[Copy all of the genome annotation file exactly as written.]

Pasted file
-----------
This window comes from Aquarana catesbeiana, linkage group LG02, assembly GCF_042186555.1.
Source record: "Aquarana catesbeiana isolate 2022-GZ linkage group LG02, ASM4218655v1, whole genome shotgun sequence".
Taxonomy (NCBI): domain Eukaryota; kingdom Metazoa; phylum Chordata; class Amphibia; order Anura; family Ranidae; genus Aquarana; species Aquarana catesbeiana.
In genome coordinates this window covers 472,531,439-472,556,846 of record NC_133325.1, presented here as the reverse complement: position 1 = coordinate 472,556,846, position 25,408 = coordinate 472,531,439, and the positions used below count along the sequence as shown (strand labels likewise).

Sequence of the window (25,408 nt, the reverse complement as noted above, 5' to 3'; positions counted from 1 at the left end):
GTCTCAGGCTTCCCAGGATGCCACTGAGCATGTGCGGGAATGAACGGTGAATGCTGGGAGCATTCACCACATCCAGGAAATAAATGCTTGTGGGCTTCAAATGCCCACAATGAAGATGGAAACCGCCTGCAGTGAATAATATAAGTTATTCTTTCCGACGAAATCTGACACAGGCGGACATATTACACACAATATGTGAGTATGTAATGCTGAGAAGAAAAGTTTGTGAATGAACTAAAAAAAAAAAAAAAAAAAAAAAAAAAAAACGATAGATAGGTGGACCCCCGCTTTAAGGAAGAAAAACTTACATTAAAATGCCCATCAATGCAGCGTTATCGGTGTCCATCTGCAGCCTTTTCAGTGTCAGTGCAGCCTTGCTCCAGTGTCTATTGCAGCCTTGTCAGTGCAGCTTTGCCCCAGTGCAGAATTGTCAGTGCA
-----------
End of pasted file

This window comes from Aquarana catesbeiana, linkage group LG02, assembly GCF_042186555.1.
Source record: "Aquarana catesbeiana isolate 2022-GZ linkage group LG02, ASM4218655v1, whole genome shotgun sequence".
Taxonomy (NCBI): domain Eukaryota; kingdom Metazoa; phylum Chordata; class Amphibia; order Anura; family Ranidae; genus Aquarana; species Aquarana catesbeiana.
In genome coordinates this window covers 472,531,439-472,556,846 of record NC_133325.1, presented here as the reverse complement: position 1 = coordinate 472,556,846, position 25,408 = coordinate 472,531,439, and the positions used below count along the sequence as shown (strand labels likewise).

Sequence of the window (25,408 nt, the reverse complement as noted above, 5' to 3'; positions counted from 1 at the left end):
GTCTCAGGCTTCCCAGGATGCCACTGAGCATGTGCGGGAATGAACGGTGAATGCTGGGAGCATTCACCACATCCAGGAAATAAATGCTTGTGGGCTTCAAATGCCCACAATGAAGATGGAAACCGCCTGCAGTGAATAATATAAGTTATTCTTTCCGACGAAATCTGACACAGGCGGACATATTACACACAATATGTGAGTATGTAATGCTGAGAAGAAAAGTTTGTGAATGAACTAAAAAAAAAAAAAAAAAAAAAAAAAAAAAACGATAGATAGGTGGACCCCCGCTTTAAGGAAGAAAAACTTACATTAAAATGCCCATCAATGCAGCGTTATCGGTGTCCATCTGCAGCCTTTTCAGTGTCAGTGCAGCCTTGCTCCAGTGTCTATTGCAGCCTTGTCAGTGCAGCTTTGCCCCAGTGCAGAATTGTCAGTGCA